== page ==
Drizzle Oil and Vinegar

Drizzle Oil and Vinegar

California Olive Oil

The olive is one of few plants that tends to be grown on average farm because the crop is harvested by hand and needs pruning. This also allows vendors to cut the cost of olive oil since it’s not grown on large farms. An olive plant thrives in hot weather. That’s why olive farms are popular in California. A typical olive orchard, like those in northern California, is usually no more than 20 acres big.

California grows five popular types of olive (starting with the largest to the smallest):
• Manzanillo (man-zan-ee-o)
• Sevillano (sev-ill-ahn-o)
• Mission
• Ascolano (Ah-sko-lah-no)
• Barouni (Bah-roo-nee)

Because this olive grows big, is hard to bruise, ripens quick, and easily processes into olive oil, the Manzanillo has become one of the most popularly grown olives in America. The quick ripening of the olive makes it ideal to be grown because the fruit can be harvested before the start of winter. Despite the popularity of the Manzanillo olive, the Sevillano olive (largely produced in Tehama County) is the largest olive fruit and is considered the highest priced olive to be bought in stores. It has been adequately named “the queen olive” because it has size classifications such as giant, jumbo, colossal, super colossal, and special. Also, the Sevillano olive doesn’t produce much oil when pressed; so, it is rarely used for making olive oil.

One of the oldest American-grown olives around, the Mission olive comes in a variety of sizes, ranging from small to extremely large. It is a common olive used for the making of olive oil, and so are the Manzanillos and Ascolanos. The Mission olive primarily grown in Butte County and it carries the title of being the first olive to ever be grown and harvested in America. Competition from importing is turning the mission olive into a lesser grown olive, and California is gradually replacing its popularity as being a favorite for cold pressed olive oil with the Manzanillo and Ascolano olives. Even though this gradual replacement is taking place, California is still ensuring that the state produces high quality olive oil with Manzanillo and Ascolano olives.

The Ascolano olive primarily grows in Corning, California in the Sacramento Valley. It has a preferred taste, but the fruit bruises easily and the fruit doesn’t produce that much oil by volume. However, when the oil of this olive is blended with other olives used for making olive oil, it makes a nice yield. The Barouni olive of Yuba County is used for making olive oil and can also be cured at home.

Olives are sold and used in a variety of ways in America. Some olives are canned so they can be bought and eaten with a variety of foods. Some olives are eaten black-ripened while others are eaten green-ripened. Some olives—like the Ascolano, Manzanillo, and Mission olives–are used for processing into olive oil. Some are sold fresh, and others are made in brine and sold at specialty shops and other stores. The percentages prepared and sold in the aforementioned ways are largely determined by the volume of olives harvested for that year.

Between 5%-15% of California’s total olive harvest is processed green, which is also referred to as the Spanish style because of the acidic and salty taste. They are also called the Spanish style because a majority of the green olives Americans consume is brought here from Spain (and tastes identical to the California green olives).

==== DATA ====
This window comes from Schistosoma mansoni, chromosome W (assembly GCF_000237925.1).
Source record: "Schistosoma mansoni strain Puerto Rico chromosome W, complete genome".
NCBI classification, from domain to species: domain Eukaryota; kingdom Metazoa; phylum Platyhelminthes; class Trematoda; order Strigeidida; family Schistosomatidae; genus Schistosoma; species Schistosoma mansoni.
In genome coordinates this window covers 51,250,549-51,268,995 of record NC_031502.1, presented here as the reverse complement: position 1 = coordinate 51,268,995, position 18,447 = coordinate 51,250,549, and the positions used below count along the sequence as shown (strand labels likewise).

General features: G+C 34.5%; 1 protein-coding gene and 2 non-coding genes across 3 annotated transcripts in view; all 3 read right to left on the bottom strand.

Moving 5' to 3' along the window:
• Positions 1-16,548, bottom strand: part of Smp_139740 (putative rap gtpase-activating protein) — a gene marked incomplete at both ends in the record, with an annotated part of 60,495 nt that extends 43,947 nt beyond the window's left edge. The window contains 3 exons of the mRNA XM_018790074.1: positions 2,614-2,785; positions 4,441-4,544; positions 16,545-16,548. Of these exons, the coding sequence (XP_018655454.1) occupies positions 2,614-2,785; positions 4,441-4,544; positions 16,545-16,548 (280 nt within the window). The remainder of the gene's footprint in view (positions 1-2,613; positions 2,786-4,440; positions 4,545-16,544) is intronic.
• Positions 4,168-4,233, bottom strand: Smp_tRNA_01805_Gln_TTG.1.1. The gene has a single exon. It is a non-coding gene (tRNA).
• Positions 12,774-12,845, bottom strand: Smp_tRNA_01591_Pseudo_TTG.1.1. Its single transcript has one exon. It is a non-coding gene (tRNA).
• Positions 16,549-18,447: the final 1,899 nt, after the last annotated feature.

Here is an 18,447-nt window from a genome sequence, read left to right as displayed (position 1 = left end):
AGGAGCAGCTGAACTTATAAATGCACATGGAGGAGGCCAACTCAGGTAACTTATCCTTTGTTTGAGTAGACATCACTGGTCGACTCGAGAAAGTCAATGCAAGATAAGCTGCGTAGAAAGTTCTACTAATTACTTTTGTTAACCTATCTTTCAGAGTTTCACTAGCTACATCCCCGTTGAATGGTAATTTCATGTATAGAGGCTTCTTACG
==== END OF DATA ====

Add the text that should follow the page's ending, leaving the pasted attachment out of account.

The only type of stuffed olive made in California is the pimiento-stuffed olive. Other types of stuffed olives—like cheeses, onions, nuts, etc.–are handmade and come from Spain where the labor is cost effective to do so. The vendors who make stuffed olives use a process similar to the process used to make maraschino cherries. The pimiento and its seed are ground up, and carrageenan is added to change the texture. Then, the mixture goes through a machine that turns out a red ribbon-like material that is the perfect size for the olive’s pit hole. The olives are then stuffed with portions of the pimiento ribbon.

California also has a few stores producing herbal and spicy brines that contain olives cured in a weak lye solution. These olives are going at a very high price in most specialty stores and markets. However, a much less expensive brine can be made at home by adding spices, red peppers, and garlic to canned olives (green-ripened). These canned olives are usually harvested after they just started turning red; so, they won’t have the black look like black-ripe olives have because they haven’t been oxygenated.

European-style olives that are grown in California are showing up in delicatessens all over the United States. West Coast Products in Orland, California is one company that produces European-style olives. They take local olives that they get from regional farmers and make a hearty oil-cured olive made from March harvested Mission olives, a Greek-type olive from olives gathered between late Winter and early Spring, and a Sicilian-style olive from Sevillano olives picked in Autumn that is fermented in brine for half a year. These European-style imitations are often better than their original olive counterparts because they don’t undergo excess handling and damage during importing.

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